I transcribed all my interviews and converted them to articles for the website. At the bottom of each article was an invitation to South Africans to add their voice to my research with a link to the survey. This was another reason for choosing to interview popular Twitter users. I tweeted the links to interviews with them along with their Twitter handles and a link to the survey[6]. These tweets were retweeted many times and lead to many survey contributions.

I will also use the website and Twitter account to publish and promote my results and will also pitch my results to various publications and websites in South Africa for publication. Hopefully this will contribute to keeping the conversation going.

4 Limitations

When studying large populations of people, quantitative approaches dominate and samples are most often stratified based on demographic information — usually census data. When it comes to studying Twitter, it is impossible to stratify data based on demographic information, as Twitter does not provide this.  This introduces the difficult question of how to negotiate between the practical logistical limits that most research projects are subject to in order to infer from the sample to a larger population (Rieder 2012).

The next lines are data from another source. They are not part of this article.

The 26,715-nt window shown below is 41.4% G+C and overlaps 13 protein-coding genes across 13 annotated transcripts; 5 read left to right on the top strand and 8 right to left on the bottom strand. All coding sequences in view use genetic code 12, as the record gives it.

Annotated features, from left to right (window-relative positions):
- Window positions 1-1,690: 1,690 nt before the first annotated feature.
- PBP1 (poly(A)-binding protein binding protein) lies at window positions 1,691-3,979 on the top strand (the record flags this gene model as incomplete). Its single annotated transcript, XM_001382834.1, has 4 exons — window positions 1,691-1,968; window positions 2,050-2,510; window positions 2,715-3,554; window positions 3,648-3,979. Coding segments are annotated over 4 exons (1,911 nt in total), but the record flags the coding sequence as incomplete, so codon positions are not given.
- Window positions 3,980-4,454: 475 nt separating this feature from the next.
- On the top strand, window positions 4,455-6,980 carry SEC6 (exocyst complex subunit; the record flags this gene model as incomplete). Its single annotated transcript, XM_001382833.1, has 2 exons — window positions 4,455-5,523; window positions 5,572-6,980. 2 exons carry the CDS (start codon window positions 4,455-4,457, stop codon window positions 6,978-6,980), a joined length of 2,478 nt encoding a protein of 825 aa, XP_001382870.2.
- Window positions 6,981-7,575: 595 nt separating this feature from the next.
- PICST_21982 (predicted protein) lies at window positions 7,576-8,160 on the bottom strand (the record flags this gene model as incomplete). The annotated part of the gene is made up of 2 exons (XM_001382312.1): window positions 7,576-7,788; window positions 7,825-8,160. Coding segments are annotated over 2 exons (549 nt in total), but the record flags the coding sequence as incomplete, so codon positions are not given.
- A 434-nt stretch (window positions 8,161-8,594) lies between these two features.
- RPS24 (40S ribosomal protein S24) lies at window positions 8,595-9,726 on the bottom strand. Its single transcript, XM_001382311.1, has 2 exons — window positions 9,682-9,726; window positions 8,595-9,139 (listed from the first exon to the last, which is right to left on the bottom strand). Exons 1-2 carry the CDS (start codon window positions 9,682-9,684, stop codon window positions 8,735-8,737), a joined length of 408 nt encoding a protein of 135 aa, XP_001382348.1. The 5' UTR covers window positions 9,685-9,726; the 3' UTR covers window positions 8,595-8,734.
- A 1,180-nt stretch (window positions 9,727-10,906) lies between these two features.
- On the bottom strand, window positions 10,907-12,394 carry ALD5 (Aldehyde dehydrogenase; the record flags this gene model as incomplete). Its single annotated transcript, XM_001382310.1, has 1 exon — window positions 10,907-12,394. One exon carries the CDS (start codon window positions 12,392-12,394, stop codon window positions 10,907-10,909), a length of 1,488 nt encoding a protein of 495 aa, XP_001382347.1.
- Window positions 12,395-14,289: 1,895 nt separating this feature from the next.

There is a difference between probability samples – where the (positive) inclusion probabilities for all units of the target population are known in advance – and non-probability samples. Probability samples in Internet surveys are highly affected by the problem of non-coverage and sampling frame problems. The first problem arises from the fact that not all members of the general population have access to the Internet (Fielding, Lee and Blank 2008).  As this study was only concerned with studying a subset of Twitter users (South Africans) for which there is no complete demographic information, the sample is a non-probability sample.